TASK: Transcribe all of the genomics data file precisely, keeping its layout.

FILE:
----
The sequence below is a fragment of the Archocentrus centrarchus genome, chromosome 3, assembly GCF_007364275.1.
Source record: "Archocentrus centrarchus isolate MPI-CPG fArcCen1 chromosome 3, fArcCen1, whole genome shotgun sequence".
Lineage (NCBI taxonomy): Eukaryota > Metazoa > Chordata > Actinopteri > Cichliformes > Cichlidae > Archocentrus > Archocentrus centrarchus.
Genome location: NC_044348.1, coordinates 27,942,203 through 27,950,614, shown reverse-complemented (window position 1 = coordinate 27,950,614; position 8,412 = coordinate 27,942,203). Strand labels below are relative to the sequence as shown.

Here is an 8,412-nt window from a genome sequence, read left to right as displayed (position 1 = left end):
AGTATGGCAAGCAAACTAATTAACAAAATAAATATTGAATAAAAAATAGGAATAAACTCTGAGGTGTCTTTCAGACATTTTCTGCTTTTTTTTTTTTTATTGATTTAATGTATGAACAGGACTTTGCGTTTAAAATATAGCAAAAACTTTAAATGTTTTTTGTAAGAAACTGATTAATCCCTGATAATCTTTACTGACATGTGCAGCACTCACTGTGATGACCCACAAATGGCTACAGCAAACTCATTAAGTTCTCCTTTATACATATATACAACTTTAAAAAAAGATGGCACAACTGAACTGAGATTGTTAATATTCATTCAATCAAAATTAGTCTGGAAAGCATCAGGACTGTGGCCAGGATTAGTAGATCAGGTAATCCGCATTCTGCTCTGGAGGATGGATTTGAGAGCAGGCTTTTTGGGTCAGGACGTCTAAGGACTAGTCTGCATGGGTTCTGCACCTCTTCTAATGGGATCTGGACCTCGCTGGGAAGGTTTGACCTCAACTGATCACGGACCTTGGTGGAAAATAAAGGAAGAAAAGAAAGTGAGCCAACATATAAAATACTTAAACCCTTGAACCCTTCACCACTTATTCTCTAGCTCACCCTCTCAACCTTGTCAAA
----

The sequence below is a fragment of the Archocentrus centrarchus genome, chromosome 3, assembly GCF_007364275.1.
Source record: "Archocentrus centrarchus isolate MPI-CPG fArcCen1 chromosome 3, fArcCen1, whole genome shotgun sequence".
Lineage (NCBI taxonomy): Eukaryota > Metazoa > Chordata > Actinopteri > Cichliformes > Cichlidae > Archocentrus > Archocentrus centrarchus.
Genome location: NC_044348.1, coordinates 27,942,203 through 27,950,614, shown reverse-complemented (window position 1 = coordinate 27,950,614; position 8,412 = coordinate 27,942,203). Strand labels below are relative to the sequence as shown.

Here is an 8,412-nt window from a genome sequence, read left to right as displayed (position 1 = left end):
AGTATGGCAAGCAAACTAATTAACAAAATAAATATTGAATAAAAAATAGGAATAAACTCTGAGGTGTCTTTCAGACATTTTCTGCTTTTTTTTTTTTTATTGATTTAATGTATGAACAGGACTTTGCGTTTAAAATATAGCAAAAACTTTAAATGTTTTTTGTAAGAAACTGATTAATCCCTGATAATCTTTACTGACATGTGCAGCACTCACTGTGATGACCCACAAATGGCTACAGCAAACTCATTAAGTTCTCCTTTATACATATATACAACTTTAAAAAAAGATGGCACAACTGAACTGAGATTGTTAATATTCATTCAATCAAAATTAGTCTGGAAAGCATCAGGACTGTGGCCAGGATTAGTAGATCAGGTAATCCGCATTCTGCTCTGGAGGATGGATTTGAGAGCAGGCTTTTTGGGTCAGGACGTCTAAGGACTAGTCTGCATGGGTTCTGCACCTCTTCTAATGGGATCTGGACCTCGCTGGGAAGGTTTGACCTCAACTGATCACGGACCTTGGTGGAAAATAAAGGAAGAAAAGAAAGTGAGCCAACATATAAAATACTTAAACCCTTGAACCCTTCACCACTTATTCTCTAGCTCACCCTCTCAACCTTGTCAAA